I believe the opera was staged more for the "enjoyment" of the deity, whichever that was for this particular occasion, and I don't see why the organiser should want to charge admission. After all, there was hardly anybody watching the opera from the paid seats. It was day time after all. There were however, a few old folks who were standing, squatting where I was, in the sun, trying to catch the show and the organiser should have just let them in so that these poor folks don't have to stand in the hot afternoon sun.

But I guess not. Sad to say, the opera like everything else here in Singapore, had gone commercialised.

Thursday, October 20, 2011

What ails our Toilets?

I mean public toilets. Not my house toilets. Toilets that are used by the public especially those in food centre, coffee shops, parks etc. Singapore has a first class economy. The WTO or World Toilet Organisation is headquartered here.Yet despite all these, we have 3rd world toilets. Okay maybe except for the zoo, bird park, airport and a few posh malls, the rest of the toilets here are craps (pun intended)!

Just go to any parks on a weekend and visit the toilets and you know what I mean. I was at Admiralty Park recently. This is a pretty new park. Yet the toilet which was next to a restaurant was a major stinkhole! The basins were so dirty. And let's not forget the toilets in the coffee shop and food courts! And I still shuddered when I recalled the time I walked into a shower cubicle at the then newly renovated toilet at MacRitchie Reservoir and saw a pile of shit on the floor!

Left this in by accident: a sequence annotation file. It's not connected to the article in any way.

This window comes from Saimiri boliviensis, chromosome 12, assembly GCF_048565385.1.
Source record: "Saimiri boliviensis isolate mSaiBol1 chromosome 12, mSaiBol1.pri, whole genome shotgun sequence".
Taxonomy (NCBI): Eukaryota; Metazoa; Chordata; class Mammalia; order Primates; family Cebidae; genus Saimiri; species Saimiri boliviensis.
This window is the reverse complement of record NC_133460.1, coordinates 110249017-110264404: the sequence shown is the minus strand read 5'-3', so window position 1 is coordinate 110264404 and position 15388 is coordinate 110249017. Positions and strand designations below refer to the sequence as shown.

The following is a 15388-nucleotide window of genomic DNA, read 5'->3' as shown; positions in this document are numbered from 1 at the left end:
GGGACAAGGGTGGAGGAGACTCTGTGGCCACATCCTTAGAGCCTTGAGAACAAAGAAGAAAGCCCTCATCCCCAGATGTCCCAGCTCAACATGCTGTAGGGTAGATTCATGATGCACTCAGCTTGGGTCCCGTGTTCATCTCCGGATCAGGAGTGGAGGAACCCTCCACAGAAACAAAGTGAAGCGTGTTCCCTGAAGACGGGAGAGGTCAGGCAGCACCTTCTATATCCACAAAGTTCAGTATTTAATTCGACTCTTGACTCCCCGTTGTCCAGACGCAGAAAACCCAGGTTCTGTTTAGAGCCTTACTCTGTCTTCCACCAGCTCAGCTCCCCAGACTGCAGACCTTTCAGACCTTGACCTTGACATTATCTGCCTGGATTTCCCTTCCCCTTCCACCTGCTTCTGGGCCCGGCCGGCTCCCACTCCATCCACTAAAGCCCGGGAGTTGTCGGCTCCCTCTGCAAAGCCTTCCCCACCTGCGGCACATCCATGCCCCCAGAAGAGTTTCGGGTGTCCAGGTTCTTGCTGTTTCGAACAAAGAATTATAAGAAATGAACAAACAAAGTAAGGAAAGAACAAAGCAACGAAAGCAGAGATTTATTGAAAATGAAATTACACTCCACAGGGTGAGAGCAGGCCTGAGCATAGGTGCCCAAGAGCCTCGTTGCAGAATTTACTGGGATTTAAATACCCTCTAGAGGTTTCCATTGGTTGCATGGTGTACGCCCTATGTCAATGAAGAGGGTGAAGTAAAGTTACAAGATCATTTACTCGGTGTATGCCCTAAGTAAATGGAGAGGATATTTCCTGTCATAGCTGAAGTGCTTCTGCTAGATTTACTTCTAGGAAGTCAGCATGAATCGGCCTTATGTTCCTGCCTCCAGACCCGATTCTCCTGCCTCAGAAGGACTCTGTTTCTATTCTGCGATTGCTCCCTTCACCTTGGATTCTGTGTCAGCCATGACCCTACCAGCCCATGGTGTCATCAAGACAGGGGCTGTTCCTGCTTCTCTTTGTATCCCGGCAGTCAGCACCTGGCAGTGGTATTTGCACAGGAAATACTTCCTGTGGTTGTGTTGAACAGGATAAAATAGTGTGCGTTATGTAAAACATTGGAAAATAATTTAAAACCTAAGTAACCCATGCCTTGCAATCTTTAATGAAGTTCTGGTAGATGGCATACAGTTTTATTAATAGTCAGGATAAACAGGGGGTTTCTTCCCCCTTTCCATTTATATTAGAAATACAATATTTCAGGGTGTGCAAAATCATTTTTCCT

So why is it that Singapore cannot get its toilet act together? If Japan, Korea, Hongkong can why not Singapore? Let me try and list down the reasons:

Public toilet at Punggol Promenade
1. The design of our public toilet. Firstly, those in open areas like park are not lit up in the day and the only light going into the toilet are from the small ventilation vents at the top of the wall. A bright airy toilet somehow will inspire people to take more care of it. Just like dark gloomy places attract cockroaches, damp dark gloomy toilet somehow cause people to not bother too much with the cleanliness .act like cockroaches. Just look at the toilets at the East Coast Park in the day time. They are so dark and gloomy! And the location of the hand dryer! Where are they found? Right on the other wall away from the basin. After washing the hand, you walk to the dryer and in the few steps you take, the water will have dripped all over the floor. The result, wet floor! And what is it with those fancy wash basins that are so shallow the water just splash off onto the floor. The basin at MacRitchie is a good example! Then there is the lack of a proper store room for the cleaner. So all the cleaning tools are dumped all over resulting in a very cluttered looking toilet which again doesn't inspire people to keep it clean.